House Ironically Proposes to Slash Spending on Workforce Development Though Unemployment Persistently High
Feb 28, 2011
More than 14 million people are out of work, yet the recently passed House spending proposal slashes funding for a program that provides critical job training, and, in fact, helped a majority of its participants who got training gain valuable skills and jobs during the worst of the economic recession.
The House-passed Continuing Resolution, which would fund the government through the remainder of FY 2011, includes drastic cuts to adult, dislocated worker and youth programs under the Workforce Investment Act (WIA). These cuts would sharply reduce or eliminate funding for summer jobs for youth, job and training assistance for unemployed and underemployed workers, and support for one-stop career centers.
This proposal to cut spending on workforce development has largely gone unnoticed. But it is highly counterproductive at a time when unemployment rates are high and low-skill workers are having the toughest time finding employment. Further, the current debate to cut domestic spending overlooks the critical role that employment and training programs played during the worst recession the nation has experienced since World War II.
The investment in job training has paid off. According to the U.S. Department of Labor, more than two-thirds of adults and three-quarters of dislocated workers who completed training programs during 2008-2009 landed jobs in what was arguably the most difficult job market in decades.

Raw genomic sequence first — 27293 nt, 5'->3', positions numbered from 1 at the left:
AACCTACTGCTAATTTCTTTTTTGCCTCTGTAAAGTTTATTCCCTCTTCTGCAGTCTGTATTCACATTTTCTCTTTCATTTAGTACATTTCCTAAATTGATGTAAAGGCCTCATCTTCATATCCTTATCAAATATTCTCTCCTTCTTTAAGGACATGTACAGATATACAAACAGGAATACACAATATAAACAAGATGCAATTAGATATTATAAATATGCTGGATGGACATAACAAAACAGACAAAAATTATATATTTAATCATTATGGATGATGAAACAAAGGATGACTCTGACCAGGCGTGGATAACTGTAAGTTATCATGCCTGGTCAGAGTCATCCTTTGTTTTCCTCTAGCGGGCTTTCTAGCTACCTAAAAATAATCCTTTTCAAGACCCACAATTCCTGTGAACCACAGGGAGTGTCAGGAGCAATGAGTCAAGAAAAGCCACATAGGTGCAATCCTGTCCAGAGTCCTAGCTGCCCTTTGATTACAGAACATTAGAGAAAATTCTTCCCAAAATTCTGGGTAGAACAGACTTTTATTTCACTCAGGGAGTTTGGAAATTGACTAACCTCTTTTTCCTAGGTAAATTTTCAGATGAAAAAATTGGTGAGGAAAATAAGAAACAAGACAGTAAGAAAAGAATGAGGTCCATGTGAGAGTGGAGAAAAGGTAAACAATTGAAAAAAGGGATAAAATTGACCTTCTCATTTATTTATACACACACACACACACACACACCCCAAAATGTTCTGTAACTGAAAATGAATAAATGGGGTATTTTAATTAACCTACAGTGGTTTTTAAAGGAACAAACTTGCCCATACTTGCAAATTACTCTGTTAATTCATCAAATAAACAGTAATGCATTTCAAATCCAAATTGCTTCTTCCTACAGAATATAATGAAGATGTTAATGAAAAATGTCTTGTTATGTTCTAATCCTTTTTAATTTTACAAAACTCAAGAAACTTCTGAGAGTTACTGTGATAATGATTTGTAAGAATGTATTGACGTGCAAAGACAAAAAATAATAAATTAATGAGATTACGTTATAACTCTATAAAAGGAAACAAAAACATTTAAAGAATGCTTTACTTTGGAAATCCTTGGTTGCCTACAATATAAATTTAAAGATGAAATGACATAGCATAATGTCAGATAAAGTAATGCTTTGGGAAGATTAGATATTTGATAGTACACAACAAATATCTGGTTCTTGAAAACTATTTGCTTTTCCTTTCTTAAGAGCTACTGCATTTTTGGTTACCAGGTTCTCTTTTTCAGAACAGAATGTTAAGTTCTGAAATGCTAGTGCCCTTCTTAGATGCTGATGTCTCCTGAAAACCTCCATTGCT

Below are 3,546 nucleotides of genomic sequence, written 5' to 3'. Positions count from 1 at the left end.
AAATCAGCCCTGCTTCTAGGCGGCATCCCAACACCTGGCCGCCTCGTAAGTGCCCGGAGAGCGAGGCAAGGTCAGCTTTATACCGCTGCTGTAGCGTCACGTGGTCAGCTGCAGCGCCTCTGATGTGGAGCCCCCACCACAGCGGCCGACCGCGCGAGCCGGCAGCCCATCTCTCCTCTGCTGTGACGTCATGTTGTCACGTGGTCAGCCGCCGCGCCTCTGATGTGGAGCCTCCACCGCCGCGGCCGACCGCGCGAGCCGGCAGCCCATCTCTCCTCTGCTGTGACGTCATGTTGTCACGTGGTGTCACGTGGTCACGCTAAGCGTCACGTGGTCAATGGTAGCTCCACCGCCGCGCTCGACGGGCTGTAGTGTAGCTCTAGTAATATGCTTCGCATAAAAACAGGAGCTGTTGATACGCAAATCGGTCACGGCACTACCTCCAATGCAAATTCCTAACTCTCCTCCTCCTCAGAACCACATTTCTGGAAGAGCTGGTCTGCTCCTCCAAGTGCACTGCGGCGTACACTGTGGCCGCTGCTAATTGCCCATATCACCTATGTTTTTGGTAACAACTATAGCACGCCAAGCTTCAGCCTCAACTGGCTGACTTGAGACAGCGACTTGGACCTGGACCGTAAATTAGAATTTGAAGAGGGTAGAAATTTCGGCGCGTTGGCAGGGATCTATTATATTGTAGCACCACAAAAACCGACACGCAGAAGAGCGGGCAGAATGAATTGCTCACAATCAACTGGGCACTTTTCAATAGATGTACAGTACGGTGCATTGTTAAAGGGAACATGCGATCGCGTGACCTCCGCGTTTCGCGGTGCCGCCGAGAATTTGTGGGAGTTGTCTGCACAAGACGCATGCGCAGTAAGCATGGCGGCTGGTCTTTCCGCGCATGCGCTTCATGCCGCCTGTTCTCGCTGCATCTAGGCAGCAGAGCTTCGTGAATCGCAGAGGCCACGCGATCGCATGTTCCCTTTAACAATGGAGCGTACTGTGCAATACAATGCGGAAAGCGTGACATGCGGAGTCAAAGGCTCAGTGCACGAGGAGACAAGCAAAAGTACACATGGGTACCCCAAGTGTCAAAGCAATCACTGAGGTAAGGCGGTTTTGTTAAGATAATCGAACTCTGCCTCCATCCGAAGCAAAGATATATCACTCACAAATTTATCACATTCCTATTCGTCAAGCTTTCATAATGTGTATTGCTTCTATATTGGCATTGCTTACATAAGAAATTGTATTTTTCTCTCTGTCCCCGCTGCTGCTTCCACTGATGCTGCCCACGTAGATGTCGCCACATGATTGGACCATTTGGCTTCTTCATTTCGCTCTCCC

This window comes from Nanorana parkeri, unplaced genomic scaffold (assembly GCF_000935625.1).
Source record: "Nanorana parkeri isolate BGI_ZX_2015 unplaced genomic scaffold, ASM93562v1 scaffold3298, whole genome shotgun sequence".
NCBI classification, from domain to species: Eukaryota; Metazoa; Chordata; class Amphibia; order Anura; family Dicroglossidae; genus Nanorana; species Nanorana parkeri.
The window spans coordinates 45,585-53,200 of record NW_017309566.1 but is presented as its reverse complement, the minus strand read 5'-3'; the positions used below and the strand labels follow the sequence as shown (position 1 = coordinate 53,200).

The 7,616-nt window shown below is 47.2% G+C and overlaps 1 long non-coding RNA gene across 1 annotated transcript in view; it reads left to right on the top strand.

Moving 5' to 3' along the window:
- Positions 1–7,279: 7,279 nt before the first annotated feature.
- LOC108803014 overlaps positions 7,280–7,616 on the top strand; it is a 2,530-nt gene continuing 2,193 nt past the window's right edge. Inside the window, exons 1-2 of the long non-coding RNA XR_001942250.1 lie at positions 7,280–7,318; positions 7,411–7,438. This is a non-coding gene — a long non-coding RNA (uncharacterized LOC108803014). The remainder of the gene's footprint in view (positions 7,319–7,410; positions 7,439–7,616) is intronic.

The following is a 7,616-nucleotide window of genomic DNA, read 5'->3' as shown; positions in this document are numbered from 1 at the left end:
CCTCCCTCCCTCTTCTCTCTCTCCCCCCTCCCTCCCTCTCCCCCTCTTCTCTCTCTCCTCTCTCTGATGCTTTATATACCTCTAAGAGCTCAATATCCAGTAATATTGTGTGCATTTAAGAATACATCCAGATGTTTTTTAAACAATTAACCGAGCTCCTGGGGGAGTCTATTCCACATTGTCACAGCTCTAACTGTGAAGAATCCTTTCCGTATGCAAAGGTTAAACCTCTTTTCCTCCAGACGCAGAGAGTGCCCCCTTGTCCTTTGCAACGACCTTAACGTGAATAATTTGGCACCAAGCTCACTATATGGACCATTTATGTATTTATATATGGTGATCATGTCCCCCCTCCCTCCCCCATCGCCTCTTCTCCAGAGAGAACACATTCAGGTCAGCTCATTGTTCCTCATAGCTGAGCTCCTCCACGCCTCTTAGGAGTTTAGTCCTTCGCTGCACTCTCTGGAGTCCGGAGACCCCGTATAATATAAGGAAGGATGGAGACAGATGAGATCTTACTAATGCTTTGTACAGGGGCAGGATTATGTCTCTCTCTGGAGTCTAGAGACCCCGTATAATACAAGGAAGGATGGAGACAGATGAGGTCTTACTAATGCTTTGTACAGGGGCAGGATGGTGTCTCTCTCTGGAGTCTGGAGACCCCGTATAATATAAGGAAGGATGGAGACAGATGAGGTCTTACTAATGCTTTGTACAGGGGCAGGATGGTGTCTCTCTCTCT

A new CLASP report, Responding to the Great Recession: How the Recovery Act Boosted Training and Innovation in Three States, examines how the WIA Adult program in Illinois, Pennsylvania and New York, as well as local areas in those states, responded to the urgency of the Great Recession using resources provided by the American Recovery and Reinvestment Act (Recovery Act).This measure nearly doubled federal funding for WIA adult, dislocated and youth programs. In the states and localities profiled, the report finds that the Recovery Act led to:
- Greater focus on and investment in education and training
- Increased use of training and career advancement strategies for low-income adults
- Innovation in training design and delivery and development of career pathways, and
- Strong connections between training and the jobs and industries that were expected to drive growth